A cesarean section is a surgery done to deliver a baby. There are different reasons why a cesarean section may be needed, or chosen. Speak to your OBGYN to determine whether you may need a cesarean section or if you have any concerns.
Here are some of the reasons why you may need a cesarean section:
Multiple births may end up in a cesarean, depending on weight and position. Twins may be born vaginally, but triplets or more will likely be born via cesarean section.
Gestational diabetes may lead to a large baby, in which case you may have to resort to a cesarean section.
Breech position is when the baby is positioned with its bottom down rather than its head down. While a vaginal delivery is possible in some cases, there is a decreasing number of obstetricians who are experienced in these types of births. A cesarean is performed when baby is in distress or has a cord prolapse.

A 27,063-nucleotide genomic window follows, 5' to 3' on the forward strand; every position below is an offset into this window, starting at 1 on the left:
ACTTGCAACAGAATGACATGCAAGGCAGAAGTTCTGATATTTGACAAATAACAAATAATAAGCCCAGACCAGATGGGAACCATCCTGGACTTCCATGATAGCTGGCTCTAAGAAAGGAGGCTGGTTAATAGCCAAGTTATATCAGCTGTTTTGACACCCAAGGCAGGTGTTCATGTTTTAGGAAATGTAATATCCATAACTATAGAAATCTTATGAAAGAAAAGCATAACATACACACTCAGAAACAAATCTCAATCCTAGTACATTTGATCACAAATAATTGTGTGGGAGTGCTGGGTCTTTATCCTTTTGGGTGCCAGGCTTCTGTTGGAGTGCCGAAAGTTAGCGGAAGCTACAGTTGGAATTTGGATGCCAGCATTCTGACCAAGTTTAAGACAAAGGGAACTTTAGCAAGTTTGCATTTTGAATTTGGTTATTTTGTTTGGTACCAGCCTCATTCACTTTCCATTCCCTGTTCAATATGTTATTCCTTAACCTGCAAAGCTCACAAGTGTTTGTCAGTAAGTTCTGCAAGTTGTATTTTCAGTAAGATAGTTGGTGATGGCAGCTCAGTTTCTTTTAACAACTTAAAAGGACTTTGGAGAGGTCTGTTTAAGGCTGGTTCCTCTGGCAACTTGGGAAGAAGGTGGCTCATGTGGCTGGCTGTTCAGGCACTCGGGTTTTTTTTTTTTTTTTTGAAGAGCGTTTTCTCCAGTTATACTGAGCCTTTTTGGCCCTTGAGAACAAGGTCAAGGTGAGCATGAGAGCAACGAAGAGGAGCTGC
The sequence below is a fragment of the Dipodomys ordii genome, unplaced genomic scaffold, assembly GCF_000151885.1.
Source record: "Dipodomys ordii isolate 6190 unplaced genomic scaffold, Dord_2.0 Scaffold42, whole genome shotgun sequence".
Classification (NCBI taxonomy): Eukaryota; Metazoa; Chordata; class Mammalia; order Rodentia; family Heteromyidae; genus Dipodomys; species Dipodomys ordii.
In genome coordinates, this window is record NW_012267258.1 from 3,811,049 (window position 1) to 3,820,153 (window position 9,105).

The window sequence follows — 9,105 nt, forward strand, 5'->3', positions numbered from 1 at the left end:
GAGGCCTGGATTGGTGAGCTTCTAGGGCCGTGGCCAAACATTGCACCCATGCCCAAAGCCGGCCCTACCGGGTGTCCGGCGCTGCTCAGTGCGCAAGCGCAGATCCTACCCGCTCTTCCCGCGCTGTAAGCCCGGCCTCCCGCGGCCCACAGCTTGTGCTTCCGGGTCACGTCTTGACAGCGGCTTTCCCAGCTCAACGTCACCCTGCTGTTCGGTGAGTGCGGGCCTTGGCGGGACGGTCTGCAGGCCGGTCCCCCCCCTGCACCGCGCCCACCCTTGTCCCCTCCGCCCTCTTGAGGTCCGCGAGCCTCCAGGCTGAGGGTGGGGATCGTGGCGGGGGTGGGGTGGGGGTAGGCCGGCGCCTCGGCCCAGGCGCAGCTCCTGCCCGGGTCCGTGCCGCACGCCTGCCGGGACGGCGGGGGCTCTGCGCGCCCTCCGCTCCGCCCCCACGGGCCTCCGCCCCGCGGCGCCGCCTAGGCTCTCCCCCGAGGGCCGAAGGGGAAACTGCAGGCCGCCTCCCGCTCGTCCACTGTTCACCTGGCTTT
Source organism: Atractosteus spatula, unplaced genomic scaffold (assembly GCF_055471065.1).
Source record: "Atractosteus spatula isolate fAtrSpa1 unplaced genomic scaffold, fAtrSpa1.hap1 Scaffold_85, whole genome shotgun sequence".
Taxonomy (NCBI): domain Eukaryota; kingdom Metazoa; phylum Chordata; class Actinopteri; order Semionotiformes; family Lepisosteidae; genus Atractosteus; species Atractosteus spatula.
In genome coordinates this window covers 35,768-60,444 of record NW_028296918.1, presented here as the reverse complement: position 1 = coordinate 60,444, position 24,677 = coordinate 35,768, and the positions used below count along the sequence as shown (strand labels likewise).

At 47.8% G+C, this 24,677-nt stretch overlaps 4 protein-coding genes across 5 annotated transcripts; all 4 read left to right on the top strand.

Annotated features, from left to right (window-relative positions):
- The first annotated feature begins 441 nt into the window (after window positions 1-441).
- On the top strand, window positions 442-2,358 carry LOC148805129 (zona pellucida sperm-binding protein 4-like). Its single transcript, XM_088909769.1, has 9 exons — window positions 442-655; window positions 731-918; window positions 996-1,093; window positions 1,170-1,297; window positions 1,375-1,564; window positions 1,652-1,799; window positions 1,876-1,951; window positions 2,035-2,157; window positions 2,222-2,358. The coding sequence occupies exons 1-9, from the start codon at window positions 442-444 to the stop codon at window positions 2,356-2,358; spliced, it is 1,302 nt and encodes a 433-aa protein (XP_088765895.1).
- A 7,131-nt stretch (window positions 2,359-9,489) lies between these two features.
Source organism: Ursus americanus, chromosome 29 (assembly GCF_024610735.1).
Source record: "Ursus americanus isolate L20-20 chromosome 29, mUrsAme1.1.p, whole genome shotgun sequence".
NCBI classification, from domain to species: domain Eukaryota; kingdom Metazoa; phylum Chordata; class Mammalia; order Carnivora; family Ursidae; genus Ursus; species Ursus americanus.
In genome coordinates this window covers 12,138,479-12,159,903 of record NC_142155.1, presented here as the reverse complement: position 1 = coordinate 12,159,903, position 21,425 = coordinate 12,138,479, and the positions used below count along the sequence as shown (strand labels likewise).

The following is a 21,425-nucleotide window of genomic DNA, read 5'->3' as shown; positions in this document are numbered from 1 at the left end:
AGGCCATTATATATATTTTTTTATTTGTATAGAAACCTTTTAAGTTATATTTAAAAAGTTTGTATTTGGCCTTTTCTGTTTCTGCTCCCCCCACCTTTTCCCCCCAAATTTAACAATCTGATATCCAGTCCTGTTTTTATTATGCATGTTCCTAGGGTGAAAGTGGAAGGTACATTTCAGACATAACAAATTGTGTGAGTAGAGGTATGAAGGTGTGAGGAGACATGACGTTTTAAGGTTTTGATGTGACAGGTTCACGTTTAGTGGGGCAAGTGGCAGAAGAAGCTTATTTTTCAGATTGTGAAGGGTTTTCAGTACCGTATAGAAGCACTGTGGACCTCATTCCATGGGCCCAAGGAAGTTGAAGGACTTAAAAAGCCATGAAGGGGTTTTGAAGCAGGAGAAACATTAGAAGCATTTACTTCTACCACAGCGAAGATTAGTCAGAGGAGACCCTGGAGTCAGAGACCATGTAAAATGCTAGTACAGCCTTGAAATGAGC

Cord prolapsed is when the umbilical cord slips through the cervix and comes out before the baby is born. This condition is dangerous to baby because as the uterus contracts it causes pressure on the umbilical cord which diminishes the blood flow to the baby.
The most common fetal distress is when the baby is not getting oxygen. This type of fetal distress is detected by fetal monitoring and will lead to an emergency cesarean.
If you have active genital herpes (an outbreak of genital herpes), you will deliver by cesarean section in order to prevent the baby from being exposed to herpes when passing through the birth canal.